Representatives of Belarus have also not been invited to the funeral after the country supported its close neighbour and ally Russia in the invasion of Ukraine.
And Myanmar, a former British colony now ruled by generals after a military coup in February last year, makes up the third country shunned.
Iran, meanwhile, has received an invite from the foreign office but is expected to “only be represented at an ambassadorial level”.
In one of the largest diplomatic gatherings in decades, nearly 500 foreign dignitaries are due to join the bereaved royal family in London to pay their last respects to Britain's longest-serving monarch.
They will join the royals and other senior figures of British society including former and present UK prime ministers at Westminister Abbey at 11am on Monday for the service.
"This is the biggest international event we have hosted in decades," a Whitehall source told PA news agency, likening it to organising “hundreds” of state visits all at once.
US president Joe Biden was among the first world leaders to declare he would be attending the service, after confirming that he had been invited by the UK foreign office alongside first lady Jill Biden. However, in a departure from tradition, that will be the full extent of the US delegation, with former presidents including Donald Trump not invited.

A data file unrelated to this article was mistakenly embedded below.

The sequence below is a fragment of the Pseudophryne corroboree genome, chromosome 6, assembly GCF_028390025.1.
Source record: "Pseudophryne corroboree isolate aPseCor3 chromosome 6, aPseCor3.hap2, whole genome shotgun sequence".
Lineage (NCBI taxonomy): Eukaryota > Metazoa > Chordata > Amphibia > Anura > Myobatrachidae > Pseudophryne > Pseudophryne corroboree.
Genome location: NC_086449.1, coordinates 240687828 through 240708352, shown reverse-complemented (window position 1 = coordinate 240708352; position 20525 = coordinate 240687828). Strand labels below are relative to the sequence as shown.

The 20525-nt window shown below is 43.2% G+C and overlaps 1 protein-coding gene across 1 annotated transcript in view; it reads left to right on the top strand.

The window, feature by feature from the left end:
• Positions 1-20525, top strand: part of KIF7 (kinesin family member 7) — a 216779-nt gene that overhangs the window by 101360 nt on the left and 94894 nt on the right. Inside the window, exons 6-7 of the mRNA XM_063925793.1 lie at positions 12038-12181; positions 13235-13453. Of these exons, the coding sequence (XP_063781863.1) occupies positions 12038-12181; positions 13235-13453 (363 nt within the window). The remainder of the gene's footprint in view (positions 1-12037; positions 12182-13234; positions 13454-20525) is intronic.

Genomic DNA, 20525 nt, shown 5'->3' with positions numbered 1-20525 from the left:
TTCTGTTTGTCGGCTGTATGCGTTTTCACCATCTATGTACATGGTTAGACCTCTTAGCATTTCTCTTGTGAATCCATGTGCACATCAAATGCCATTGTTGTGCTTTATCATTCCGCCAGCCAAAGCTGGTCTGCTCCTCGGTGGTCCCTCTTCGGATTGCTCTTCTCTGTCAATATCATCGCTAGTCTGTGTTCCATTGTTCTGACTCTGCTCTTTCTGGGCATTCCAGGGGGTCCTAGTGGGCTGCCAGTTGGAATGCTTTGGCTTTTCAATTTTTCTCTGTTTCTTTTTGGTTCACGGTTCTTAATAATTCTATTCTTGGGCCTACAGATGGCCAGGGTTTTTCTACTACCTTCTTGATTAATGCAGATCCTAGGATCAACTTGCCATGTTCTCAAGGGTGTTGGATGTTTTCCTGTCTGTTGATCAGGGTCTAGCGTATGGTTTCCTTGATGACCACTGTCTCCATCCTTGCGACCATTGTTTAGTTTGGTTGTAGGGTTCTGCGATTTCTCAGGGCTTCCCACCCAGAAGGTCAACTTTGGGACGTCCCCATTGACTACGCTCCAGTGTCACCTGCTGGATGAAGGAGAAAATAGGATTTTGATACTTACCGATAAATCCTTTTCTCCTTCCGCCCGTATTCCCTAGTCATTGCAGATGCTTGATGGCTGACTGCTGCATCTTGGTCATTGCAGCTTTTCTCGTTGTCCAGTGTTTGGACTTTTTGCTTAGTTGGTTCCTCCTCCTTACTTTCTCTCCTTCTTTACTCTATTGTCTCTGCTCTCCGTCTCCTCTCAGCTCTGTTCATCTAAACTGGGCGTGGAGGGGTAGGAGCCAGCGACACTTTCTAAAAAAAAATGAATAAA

The leaders of most Commonwealth nations are expected to mark their presence on 19 September. New Zealand's prime minister Jacinda Ardern confirmed that she would make the nearly 24-hour journey on Wednesday with governor-general Dame Cindy Kiro to be in time for the funeral.
French president Emmanuel Macron, Germany's Frank-Walter Steinmeier, Italian president Sergio Mattarella, Turkey's Recep Tayyip Erdogan along with Brazil's Jair Bolsonaro have said they will travel to attend the funeral service.
Canadian prime minister Justin Trudeau and his Australian counterpart Anthony Albanese have also confirmed their presence. Mr Albanese said he and governor-general David Hurley will be travelling with 10 Australians who have made “extraordinary contributions to their communities".
Ursula von der Leyen, the president of the EU, is also expected to be in attendance.
Spain’s King Felipe and Japan’s Emperor Naruhito are among royals that are reportedly planning to fly to the UK for the funeral. Members of the royal families in Belgium, Denmark, the Netherlands, Norway and Sweden are also expected to travel to London, although further details have yet to be confirmed.
The Queen died on 8 September in Balmoral, Scotland, aged 96 after serving for 70 years as Britain’s head of the state. Her coffin arrived on Sunday at the Palace of Holyroodhouse in Edinburgh, following a six-hour journey from Balmoral, and was due to lie in state in Edinburgh’s St Giles’ Cathedral for 24 hours up to 5pm on Tuesday.
Her coffin was set to be flown to London later on Tuesday to spend the night at Buckingham Palace, before travelling to Westminster Hall where the Queen will lie in state for five days until her funeral.
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